Health Sciences Schools Announce Research Funding

Issue Date: 
February 26, 2007

The following projects conducted by faculty in Pitt’s Schools of the Health Sciences recently were awarded new or renewal grants.

Therapeutic hypothermia’s effects on drug metabolism to be explored

Therapeutic hypothermia, which involves cooling the body to 90-95 degrees Fahrenheit in the 24-48 hours following certain types of primary injury, has shown promise in improving outcomes after cardiac arrest, stroke, and brain trauma.

However, reducing the body’s temperature also alters physiological processes unrelated to the injury itself; the potential results of such changes warrant further investigation. As a variety of medications are introduced to the system when a patient receives acute care, hypothermia’s effects on drug metabolism are of particular interest.

To explore how drugs are broken down and eliminated from the body at subnormal temperatures, Samuel Poloyac, assistant professor of pharmaceutical sciences in Pitt’s School of Pharmacy, has received a $1 million, four-year grant from the National Institutes of Health to study the function of cytochrome P450, the body’s major drug-metabolizing enzyme system, in therapeutic hypothermia in rat models.

Cytochrome P450 is responsible for the elimination of most prescription drugs, and the P450 enzymes also are implicated in many common drug-drug interactions.

Additionally, Poloyac and his team will seek to determine how the metabolic changes that result from hypothermia subsequently influence medication efficacy in patients being treated for cardiac arrest, stroke, or brain trauma.

UPCI research will explore protein receptor’s role in lung cancer development, treatment

Edwina Lerner Kinchington, a research instructor in the University of Pittsburgh Cancer Institute, has received a $100,000, two-year grant from The Joan Scarangello Foundation to Conquer Lung Cancer to evaluate the role of gastrin-releasing peptide receptor (GRPR) in lung tumor growth.

The grant also will support Kinchington’s work to test the therapeutic potential of chemotherapy that inhibits both the GRPR pathway and the epidermal growth factor receptor (EGFR) pathway.

GRPR is located on the X-chromosome, which allows women to express two copies of this gene compared with men, who only express one copy. This may indicate why the relative risk of lung cancer between men and women and the response to therapy appear to differ.

Through the grant, Kinchington hopes to understand more about the different expression of genes between men and women and to determine if using a combined therapy for GRPR and EGFR is an effective treatment for lung cancer.

GSPH investigators to study factors affecting major diseases seen in postmenopausal women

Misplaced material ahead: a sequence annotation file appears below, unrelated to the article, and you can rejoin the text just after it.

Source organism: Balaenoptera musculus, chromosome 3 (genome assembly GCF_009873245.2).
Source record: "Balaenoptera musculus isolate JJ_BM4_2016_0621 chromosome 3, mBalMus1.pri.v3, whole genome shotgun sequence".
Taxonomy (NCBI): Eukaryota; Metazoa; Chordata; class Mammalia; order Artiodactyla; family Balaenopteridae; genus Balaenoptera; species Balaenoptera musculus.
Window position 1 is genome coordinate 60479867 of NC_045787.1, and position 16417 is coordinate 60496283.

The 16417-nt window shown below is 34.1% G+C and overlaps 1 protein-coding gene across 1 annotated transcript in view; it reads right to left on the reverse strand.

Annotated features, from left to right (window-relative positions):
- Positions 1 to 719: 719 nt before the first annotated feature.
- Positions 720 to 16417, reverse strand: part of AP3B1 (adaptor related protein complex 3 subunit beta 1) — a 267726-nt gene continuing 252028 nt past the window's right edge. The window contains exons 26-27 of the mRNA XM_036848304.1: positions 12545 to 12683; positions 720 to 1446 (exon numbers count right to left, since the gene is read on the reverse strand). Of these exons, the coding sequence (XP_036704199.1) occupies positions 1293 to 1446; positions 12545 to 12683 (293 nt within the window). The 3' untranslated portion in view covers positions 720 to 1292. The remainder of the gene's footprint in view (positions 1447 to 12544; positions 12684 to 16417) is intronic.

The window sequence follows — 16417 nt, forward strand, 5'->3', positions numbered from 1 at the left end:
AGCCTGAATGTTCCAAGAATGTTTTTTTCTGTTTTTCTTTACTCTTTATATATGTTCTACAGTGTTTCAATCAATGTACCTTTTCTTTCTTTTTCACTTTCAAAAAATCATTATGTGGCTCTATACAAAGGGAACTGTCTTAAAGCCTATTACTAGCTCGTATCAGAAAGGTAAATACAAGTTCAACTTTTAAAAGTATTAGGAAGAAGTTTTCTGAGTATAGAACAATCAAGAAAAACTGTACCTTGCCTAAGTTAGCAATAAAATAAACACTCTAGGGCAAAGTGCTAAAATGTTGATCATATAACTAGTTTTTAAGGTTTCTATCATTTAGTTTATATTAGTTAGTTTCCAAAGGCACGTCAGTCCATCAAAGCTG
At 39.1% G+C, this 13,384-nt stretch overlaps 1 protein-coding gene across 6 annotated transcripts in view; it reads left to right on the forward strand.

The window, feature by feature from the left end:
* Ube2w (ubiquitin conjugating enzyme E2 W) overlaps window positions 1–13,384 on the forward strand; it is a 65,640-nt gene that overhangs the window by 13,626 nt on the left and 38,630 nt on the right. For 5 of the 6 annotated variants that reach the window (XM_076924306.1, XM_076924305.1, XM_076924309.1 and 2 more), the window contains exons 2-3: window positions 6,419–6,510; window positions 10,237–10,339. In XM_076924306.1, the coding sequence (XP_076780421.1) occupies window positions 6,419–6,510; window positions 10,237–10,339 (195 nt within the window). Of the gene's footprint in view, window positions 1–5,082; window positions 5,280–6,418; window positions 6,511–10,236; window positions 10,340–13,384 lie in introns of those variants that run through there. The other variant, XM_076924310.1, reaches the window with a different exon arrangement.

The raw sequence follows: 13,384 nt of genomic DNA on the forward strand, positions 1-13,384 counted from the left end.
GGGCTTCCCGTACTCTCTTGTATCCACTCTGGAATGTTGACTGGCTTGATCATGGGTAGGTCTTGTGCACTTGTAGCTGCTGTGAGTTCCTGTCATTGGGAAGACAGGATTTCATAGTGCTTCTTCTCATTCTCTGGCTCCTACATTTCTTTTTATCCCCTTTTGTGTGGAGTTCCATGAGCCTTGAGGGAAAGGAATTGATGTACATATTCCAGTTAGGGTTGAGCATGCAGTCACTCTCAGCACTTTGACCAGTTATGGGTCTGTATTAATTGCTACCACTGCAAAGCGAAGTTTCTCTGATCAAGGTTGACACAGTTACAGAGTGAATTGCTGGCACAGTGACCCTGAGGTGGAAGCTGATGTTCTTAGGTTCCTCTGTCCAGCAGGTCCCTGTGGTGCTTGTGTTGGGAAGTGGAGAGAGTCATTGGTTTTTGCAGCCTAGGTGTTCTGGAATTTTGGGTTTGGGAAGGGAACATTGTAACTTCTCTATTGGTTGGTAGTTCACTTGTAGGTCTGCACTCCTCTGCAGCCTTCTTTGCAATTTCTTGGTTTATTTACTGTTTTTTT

The National Heart, Lung, and Blood Institute of the National Institutes of Health recently awarded 12 new contracts worth a total of $18,679,000 for studies that will investigate the impact of genetic and biological markers on common diseases affecting postmenopausal women.

Two of the awards were made to Pitt Graduate School of Public Health (GSPH) investigators as part of the Women’s Health Initiative, a major 15-year research program designed to address the most frequent causes of death, disability, and poor quality of life in postmenopausal women—cardiovascular disease, cancer, and osteoporosis.

Jane Cauley, a professor in GSPH’s Department of Epidemiology, received a two-year contract to examine risk markers for fracture in groups of minority and White women. This study will be the first comprehensive investigation of biochemical factors leading to fracture in minority women. The results promise to explain differences in fracture rates and to help target prevention strategies.

Lewis Kuller, University Professor of Public Health in the epidemiology department, received a two-year contract to determine how differences in estrogen metabolism among women who receive either estrogen or estrogen plus progestin influence risk of hip fracture and breast cancer.

The research team will measure levels of two estrogen metabolites and evaluate their role as biomarkers of breast cancer and hip fracture. They also will study whether estrogen metabolism differs when estrogen is opposed by a progestin and if a hormone therapy recipient’s metabolism of estrogen relates to the risk of hip fracture.

School of Pharmacy to train Pennsylvania pharmacists in medication therapy management

The prevalence of chronic conditions like diabetes and heart disease has made complex medication regimens a fact of life for an increasing number of people. Because pharmacists play a critical role in the delivery of care to these patients, Pitt’s School of Pharmacy developed the Pittsburgh Model of medication therapy management, a prototype for a comprehensive program that encourages collaboration between physicians and pharmacists to optimize patient care.

A pilot study of the Pittsburgh Model had promising results, including improved health outcomes and fewer drug-related issues in patients. To expand the scope of this endeavor and create a statewide standard of care, the DSF Charitable Foundation, the charitable-giving organization of the David Scaife family, has awarded $250,000 to the pharmacy school in support of “The Pennsylvania Project: Preparing Pharmacists for Patient-Centered Care.”

By training pharmacists in Pittsburgh and faculty members from the Commonwealth’s five other pharmacy schools, the Pennsylvania Project strives to reach an even greater number of patients with comprehensive medication therapy management services, in addition to engaging more physicians as partners in such efforts. In addition to the direct training being supported by this grant, resources and materials will be developed for use in future education on the Pittsburgh Model.